BTW - this is different than in the Girl Scouts.  In the Girl Scouts, units are owned by the GSUSA - so if they say turn over the money, then you have to.  In the BSA, you are simply paying the BSA a fee and agreeing to follow some basic rules in order to utilize program and name.  In the BSA you are a separate entity and so money you obtain like this belongs to your unit and your chartering organization.  If you ask enough council/national people - someone will tell you that soliciting funds and applying for a grant are the same thing.  But, they are really not.

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40 minutes ago, ParkMan said:

In the BSA, you are simply paying the BSA a fee and agreeing to follow some basic rules in order to utilize program and name.  In the BSA you are a separate entity and so money you obtain like this belongs to your unit and your chartering organization. 

Correct.  I would also add the fact that the people giving the grant money did not intend for it to go to the council.  You should use it for the purpose the grant was intended.  It would be dishonest to do otherwise.

  • Upvote 1

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Essentially a grant isn't a donation. It's a payment for an act or service to be completed, just in a less direct manner than hiring someone to specifically perform that service. The unit is just acting in a pass-through capacity in receiving the funds and then distributing them in performance of the Grantor's desired benefit.

 

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11 minutes ago, David CO said:

Correct.  I would also add the fact that the people giving the grant money did not intend for it to go to the council.  You should use it for the purpose the grant was intended.  It would be dishonest to do otherwise.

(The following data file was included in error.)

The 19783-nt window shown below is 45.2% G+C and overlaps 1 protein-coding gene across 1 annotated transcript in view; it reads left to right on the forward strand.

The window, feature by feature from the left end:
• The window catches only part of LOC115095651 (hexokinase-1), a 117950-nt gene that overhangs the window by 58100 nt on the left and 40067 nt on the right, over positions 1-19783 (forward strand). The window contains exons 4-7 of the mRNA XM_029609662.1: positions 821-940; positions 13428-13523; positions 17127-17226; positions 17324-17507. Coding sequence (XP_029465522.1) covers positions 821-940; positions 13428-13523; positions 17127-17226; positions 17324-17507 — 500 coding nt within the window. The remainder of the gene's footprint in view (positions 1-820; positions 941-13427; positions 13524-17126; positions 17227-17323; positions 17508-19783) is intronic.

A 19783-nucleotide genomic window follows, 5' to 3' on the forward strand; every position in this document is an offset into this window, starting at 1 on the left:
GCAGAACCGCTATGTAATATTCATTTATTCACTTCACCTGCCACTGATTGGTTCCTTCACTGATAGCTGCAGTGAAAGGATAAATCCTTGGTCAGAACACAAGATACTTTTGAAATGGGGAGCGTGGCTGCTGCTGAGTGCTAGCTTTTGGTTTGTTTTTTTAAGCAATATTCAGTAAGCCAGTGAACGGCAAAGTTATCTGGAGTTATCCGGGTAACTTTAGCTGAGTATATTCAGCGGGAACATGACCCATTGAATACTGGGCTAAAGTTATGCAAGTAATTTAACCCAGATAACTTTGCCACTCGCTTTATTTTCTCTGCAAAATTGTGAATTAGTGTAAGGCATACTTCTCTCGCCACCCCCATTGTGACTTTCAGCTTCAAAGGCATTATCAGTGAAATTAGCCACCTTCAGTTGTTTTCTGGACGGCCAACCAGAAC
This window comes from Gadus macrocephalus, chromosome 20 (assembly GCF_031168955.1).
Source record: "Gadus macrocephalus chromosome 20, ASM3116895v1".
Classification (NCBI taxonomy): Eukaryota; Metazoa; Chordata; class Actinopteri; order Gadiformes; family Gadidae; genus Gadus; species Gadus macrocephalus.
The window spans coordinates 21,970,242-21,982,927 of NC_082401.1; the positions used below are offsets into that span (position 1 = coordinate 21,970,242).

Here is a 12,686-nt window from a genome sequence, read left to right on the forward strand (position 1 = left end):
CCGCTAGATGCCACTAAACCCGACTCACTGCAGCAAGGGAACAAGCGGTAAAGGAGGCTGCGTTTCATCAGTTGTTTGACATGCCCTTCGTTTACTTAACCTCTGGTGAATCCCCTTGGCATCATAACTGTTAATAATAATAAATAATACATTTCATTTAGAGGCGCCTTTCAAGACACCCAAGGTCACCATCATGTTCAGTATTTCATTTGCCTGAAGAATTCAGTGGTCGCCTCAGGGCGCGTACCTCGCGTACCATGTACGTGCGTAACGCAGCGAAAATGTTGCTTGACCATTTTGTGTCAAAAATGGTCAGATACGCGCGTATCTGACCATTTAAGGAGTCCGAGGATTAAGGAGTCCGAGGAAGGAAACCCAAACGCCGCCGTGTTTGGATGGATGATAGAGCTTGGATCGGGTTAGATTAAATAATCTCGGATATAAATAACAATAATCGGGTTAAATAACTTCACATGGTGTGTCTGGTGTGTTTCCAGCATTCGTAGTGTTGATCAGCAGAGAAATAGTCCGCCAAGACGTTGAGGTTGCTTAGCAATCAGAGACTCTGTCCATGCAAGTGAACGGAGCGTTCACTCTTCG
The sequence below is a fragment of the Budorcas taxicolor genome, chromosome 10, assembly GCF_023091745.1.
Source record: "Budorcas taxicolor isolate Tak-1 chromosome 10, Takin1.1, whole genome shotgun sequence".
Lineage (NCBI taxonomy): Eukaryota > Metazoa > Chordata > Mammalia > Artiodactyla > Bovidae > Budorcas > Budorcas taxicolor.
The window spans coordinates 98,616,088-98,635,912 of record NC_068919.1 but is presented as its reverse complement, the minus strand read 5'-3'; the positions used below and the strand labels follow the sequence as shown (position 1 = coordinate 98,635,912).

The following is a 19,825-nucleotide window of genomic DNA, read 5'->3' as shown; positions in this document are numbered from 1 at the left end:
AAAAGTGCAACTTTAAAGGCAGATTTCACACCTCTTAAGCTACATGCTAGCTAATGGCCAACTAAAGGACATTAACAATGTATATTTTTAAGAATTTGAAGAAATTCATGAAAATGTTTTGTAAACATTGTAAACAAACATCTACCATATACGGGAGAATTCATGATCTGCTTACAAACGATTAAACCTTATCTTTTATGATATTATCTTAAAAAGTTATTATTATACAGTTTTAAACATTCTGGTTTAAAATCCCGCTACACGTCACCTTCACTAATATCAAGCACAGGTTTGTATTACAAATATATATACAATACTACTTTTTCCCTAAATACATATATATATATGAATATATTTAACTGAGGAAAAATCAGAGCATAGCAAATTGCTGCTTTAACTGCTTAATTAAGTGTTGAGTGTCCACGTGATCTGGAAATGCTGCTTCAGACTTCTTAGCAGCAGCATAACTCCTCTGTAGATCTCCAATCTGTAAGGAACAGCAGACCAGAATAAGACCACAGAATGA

This is an excellent point I had not even considered.  You most likely cannot give the grant money to council anyways due the this fact.

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21 minutes ago, David CO said:

Correct.  I would also add the fact that the people giving the grant money did not intend for it to go to the council.  You should use it for the purpose the grant was intended.  It would be dishonest to do otherwise.

Hi, I'd like to apply for grant funding of $2000

What do you want the money for?

We'd like to give it to the local BSA Scout Council.

We'll pass thanks.

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What you can do with the grant money is most dependent on what the terms of accepting the grant are.

It's important that you understand that your unit is not an entity, it's a subset of your Chartering organization.  When you are making the application for the grant it will be the CO making the application for the grant to be given to the CO.

My interpretation of "solicit contributions for unit program" is you're not supposed to go out and just ask for cash donations.  As mentioned above, most grants have some sort of quid pro quo or otherwise limiting condition that makes them something other than just a straight cash donation.  

Work through your CO, if they're OK you're OK.

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27 minutes ago, ianwilkins said:

Hi, I'd like to apply for grant funding of $2000

What do you want the money for?

We'd like to give it to the local BSA Scout Council.

We'll pass thanks.

Actually, @ianwilkins, we have volunteers who do apply for grants for their council. If you propose to have your council do great things with it (e.g., reach a thousand scouts announcing a special program put on by the funding agency) $2K in that direction could be readily forthcoming.